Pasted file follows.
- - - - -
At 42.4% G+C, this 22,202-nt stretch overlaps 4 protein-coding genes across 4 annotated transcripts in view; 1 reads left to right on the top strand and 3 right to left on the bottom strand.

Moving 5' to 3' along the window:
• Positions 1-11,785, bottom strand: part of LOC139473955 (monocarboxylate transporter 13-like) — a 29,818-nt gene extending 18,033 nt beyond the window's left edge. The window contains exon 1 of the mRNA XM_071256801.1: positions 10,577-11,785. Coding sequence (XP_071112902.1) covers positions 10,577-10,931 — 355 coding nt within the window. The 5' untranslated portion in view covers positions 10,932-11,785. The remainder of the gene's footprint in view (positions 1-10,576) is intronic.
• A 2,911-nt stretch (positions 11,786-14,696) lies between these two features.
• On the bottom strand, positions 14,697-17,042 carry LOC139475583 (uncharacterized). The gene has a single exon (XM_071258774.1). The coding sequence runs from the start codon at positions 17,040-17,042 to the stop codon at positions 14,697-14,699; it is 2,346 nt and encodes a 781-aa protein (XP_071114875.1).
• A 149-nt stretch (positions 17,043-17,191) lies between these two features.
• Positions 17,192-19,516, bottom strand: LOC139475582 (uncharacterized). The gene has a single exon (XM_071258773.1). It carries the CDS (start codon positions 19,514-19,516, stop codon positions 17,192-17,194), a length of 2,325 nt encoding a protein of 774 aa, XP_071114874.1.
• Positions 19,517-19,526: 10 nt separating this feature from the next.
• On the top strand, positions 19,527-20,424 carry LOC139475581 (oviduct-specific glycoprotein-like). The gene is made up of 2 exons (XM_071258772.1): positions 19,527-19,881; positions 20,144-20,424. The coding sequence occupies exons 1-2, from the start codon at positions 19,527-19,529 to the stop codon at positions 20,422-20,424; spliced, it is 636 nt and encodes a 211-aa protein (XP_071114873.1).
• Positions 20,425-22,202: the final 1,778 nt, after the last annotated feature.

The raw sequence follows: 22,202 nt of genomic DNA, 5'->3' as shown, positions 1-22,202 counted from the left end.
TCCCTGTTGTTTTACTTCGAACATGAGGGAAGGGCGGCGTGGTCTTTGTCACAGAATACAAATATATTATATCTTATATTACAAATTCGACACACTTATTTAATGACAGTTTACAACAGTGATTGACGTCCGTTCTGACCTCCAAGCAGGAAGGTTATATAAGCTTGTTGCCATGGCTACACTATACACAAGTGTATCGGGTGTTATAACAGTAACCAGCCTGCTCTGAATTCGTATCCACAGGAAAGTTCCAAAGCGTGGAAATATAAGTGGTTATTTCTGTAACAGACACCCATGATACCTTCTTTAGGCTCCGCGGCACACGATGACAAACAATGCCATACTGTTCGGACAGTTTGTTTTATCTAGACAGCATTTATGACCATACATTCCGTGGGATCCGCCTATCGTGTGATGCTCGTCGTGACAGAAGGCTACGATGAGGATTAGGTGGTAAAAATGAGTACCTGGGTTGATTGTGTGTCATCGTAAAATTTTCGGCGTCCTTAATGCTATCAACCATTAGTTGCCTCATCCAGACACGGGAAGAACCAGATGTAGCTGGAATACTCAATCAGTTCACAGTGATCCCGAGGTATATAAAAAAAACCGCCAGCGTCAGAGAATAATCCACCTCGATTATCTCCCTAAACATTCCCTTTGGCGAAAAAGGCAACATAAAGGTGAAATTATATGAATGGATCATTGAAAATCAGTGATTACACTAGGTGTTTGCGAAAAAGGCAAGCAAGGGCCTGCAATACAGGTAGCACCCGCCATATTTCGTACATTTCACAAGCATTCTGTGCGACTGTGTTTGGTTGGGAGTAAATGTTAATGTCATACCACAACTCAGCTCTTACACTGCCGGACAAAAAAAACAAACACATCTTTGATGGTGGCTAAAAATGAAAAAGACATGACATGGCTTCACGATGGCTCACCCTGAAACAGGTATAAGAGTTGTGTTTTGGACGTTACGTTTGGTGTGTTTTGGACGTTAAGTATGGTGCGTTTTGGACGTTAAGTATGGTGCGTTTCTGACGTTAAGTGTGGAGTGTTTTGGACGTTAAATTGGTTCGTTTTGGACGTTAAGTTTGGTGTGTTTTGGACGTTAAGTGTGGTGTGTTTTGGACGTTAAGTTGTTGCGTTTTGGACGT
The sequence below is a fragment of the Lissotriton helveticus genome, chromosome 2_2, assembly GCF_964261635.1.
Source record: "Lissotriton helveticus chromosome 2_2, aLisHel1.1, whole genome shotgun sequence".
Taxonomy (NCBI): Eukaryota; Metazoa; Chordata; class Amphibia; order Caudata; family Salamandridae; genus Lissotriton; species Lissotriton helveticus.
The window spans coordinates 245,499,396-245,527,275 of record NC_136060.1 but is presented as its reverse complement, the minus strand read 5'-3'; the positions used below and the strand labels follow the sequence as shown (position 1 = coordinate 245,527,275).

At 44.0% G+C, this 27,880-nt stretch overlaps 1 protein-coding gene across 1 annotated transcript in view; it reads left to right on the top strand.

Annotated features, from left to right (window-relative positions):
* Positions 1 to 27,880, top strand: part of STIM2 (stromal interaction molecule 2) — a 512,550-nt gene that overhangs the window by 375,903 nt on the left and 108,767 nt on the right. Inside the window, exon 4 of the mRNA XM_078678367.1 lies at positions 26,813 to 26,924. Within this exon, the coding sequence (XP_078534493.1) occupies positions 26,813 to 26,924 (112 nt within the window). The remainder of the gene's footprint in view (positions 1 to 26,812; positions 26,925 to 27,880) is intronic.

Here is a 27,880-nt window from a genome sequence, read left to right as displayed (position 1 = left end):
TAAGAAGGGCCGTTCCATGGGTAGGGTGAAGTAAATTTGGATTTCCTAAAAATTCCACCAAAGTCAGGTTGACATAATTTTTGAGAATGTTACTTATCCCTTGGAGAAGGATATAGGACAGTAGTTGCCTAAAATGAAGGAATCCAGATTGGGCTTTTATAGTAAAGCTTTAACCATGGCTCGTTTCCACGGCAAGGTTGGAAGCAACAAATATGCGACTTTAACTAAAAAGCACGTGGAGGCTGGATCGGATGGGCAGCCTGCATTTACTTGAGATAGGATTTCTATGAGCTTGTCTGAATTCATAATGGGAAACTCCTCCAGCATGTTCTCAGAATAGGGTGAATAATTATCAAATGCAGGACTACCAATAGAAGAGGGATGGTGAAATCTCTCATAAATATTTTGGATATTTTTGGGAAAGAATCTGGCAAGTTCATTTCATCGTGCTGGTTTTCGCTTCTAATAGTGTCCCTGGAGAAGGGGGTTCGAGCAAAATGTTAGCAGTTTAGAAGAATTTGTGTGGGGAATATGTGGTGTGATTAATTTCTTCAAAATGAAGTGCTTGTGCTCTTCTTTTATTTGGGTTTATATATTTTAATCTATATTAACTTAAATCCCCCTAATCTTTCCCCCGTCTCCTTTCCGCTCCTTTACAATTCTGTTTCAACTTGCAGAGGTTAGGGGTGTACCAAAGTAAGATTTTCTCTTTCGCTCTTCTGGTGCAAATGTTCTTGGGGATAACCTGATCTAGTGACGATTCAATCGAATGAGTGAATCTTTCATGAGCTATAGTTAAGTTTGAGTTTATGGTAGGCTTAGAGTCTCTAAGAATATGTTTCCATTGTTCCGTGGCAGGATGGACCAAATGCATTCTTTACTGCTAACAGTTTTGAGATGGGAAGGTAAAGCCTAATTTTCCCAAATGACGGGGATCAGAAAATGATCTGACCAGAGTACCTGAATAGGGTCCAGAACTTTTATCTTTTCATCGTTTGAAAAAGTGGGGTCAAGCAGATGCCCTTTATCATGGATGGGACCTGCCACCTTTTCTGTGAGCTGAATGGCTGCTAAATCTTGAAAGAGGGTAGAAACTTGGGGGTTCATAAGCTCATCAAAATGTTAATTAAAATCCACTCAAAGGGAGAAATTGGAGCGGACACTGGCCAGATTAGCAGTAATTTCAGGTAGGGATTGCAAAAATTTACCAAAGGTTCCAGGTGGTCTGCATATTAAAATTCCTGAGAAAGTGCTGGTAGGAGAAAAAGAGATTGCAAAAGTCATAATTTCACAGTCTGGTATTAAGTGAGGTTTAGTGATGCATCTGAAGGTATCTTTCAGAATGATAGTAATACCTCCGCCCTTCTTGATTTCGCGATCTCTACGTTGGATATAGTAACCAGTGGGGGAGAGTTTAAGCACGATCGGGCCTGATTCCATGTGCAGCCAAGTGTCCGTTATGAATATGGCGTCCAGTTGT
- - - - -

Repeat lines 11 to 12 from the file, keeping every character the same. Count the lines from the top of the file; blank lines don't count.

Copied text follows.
The raw sequence follows: 22,202 nt of genomic DNA, 5'->3' as shown, positions 1-22,202 counted from the left end.
TCCCTGTTGTTTTACTTCGAACATGAGGGAAGGGCGGCGTGGTCTTTGTCACAGAATACAAATATATTATATCTTATATTACAAATTCGACACACTTATTTAATGACAGTTTACAACAGTGATTGACGTCCGTTCTGACCTCCAAGCAGGAAGGTTATATAAGCTTGTTGCCATGGCTACACTATACACAAGTGTATCGGGTGTTATAACAGTAACCAGCCTGCTCTGAATTCGTATCCACAGGAAAGTTCCAAAGCGTGGAAATATAAGTGGTTATTTCTGTAACAGACACCCATGATACCTTCTTTAGGCTCCGCGGCACACGATGACAAACAATGCCATACTGTTCGGACAGTTTGTTTTATCTAGACAGCATTTATGACCATACATTCCGTGGGATCCGCCTATCGTGTGATGCTCGTCGTGACAGAAGGCTACGATGAGGATTAGGTGGTAAAAATGAGTACCTGGGTTGATTGTGTGTCATCGTAAAATTTTCGGCGTCCTTAATGCTATCAACCATTAGTTGCCTCATCCAGACACGGGAAGAACCAGATGTAGCTGGAATACTCAATCAGTTCACAGTGATCCCGAGGTATATAAAAAAAACCGCCAGCGTCAGAGAATAATCCACCTCGATTATCTCCCTAAACATTCCCTTTGGCGAAAAAGGCAACATAAAGGTGAAATTATATGAATGGATCATTGAAAATCAGTGATTACACTAGGTGTTTGCGAAAAAGGCAAGCAAGGGCCTGCAATACAGGTAGCACCCGCCATATTTCGTACATTTCACAAGCATTCTGTGCGACTGTGTTTGGTTGGGAGTAAATGTTAATGTCATACCACAACTCAGCTCTTACACTGCCGGACAAAAAAAACAAACACATCTTTGATGGTGGCTAAAAATGAAAAAGACATGACATGGCTTCACGATGGCTCACCCTGAAACAGGTATAAGAGTTGTGTTTTGGACGTTACGTTTGGTGTGTTTTGGACGTTAAGTATGGTGCGTTTTGGACGTTAAGTATGGTGCGTTTCTGACGTTAAGTGTGGAGTGTTTTGGACGTTAAATTGGTTCGTTTTGGACGTTAAGTTTGGTGTGTTTTGGACGTTAAGTGTGGTGTGTTTTGGACGTTAAGTTGTTGCGTTTTGGACGT